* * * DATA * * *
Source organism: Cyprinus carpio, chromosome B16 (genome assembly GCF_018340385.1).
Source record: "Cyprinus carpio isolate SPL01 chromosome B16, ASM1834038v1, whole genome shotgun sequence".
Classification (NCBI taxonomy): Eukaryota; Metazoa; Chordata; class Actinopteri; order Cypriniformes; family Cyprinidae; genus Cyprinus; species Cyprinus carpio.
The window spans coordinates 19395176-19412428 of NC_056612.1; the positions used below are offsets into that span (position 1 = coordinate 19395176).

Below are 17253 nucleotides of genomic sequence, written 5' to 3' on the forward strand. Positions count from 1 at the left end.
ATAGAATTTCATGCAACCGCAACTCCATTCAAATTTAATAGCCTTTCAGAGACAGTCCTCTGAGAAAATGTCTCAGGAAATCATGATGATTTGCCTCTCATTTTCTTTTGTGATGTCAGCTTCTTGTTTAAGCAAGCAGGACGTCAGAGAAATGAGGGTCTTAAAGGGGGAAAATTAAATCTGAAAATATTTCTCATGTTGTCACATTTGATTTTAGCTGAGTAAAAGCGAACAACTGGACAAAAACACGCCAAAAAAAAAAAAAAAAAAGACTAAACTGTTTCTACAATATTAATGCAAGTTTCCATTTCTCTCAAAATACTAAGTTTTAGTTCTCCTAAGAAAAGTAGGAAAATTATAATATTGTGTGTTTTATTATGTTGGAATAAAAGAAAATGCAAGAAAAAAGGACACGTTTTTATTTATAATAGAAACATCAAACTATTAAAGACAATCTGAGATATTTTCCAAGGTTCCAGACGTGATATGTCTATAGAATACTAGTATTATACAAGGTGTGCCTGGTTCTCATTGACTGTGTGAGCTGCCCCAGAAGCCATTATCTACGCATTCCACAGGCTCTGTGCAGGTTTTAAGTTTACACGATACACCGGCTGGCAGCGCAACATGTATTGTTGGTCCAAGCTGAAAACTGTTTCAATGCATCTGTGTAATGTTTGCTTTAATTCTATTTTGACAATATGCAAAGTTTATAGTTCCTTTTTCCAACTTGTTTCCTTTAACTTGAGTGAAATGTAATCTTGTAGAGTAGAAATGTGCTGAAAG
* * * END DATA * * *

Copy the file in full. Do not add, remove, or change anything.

Source organism: Cyprinus carpio, chromosome B16 (genome assembly GCF_018340385.1).
Source record: "Cyprinus carpio isolate SPL01 chromosome B16, ASM1834038v1, whole genome shotgun sequence".
Classification (NCBI taxonomy): Eukaryota; Metazoa; Chordata; class Actinopteri; order Cypriniformes; family Cyprinidae; genus Cyprinus; species Cyprinus carpio.
The window spans coordinates 19395176-19412428 of NC_056612.1; the positions used below are offsets into that span (position 1 = coordinate 19395176).

Below are 17253 nucleotides of genomic sequence, written 5' to 3' on the forward strand. Positions count from 1 at the left end.
ATAGAATTTCATGCAACCGCAACTCCATTCAAATTTAATAGCCTTTCAGAGACAGTCCTCTGAGAAAATGTCTCAGGAAATCATGATGATTTGCCTCTCATTTTCTTTTGTGATGTCAGCTTCTTGTTTAAGCAAGCAGGACGTCAGAGAAATGAGGGTCTTAAAGGGGGAAAATTAAATCTGAAAATATTTCTCATGTTGTCACATTTGATTTTAGCTGAGTAAAAGCGAACAACTGGACAAAAACACGCCAAAAAAAAAAAAAAAAAAGACTAAACTGTTTCTACAATATTAATGCAAGTTTCCATTTCTCTCAAAATACTAAGTTTTAGTTCTCCTAAGAAAAGTAGGAAAATTATAATATTGTGTGTTTTATTATGTTGGAATAAAAGAAAATGCAAGAAAAAAGGACACGTTTTTATTTATAATAGAAACATCAAACTATTAAAGACAATCTGAGATATTTTCCAAGGTTCCAGACGTGATATGTCTATAGAATACTAGTATTATACAAGGTGTGCCTGGTTCTCATTGACTGTGTGAGCTGCCCCAGAAGCCATTATCTACGCATTCCACAGGCTCTGTGCAGGTTTTAAGTTTACACGATACACCGGCTGGCAGCGCAACATGTATTGTTGGTCCAAGCTGAAAACTGTTTCAATGCATCTGTGTAATGTTTGCTTTAATTCTATTTTGACAATATGCAAAGTTTATAGTTCCTTTTTCCAACTTGTTTCCTTTAACTTGAGTGAAATGTAATCTTGTAGAGTAGAAATGTGCTGAAAG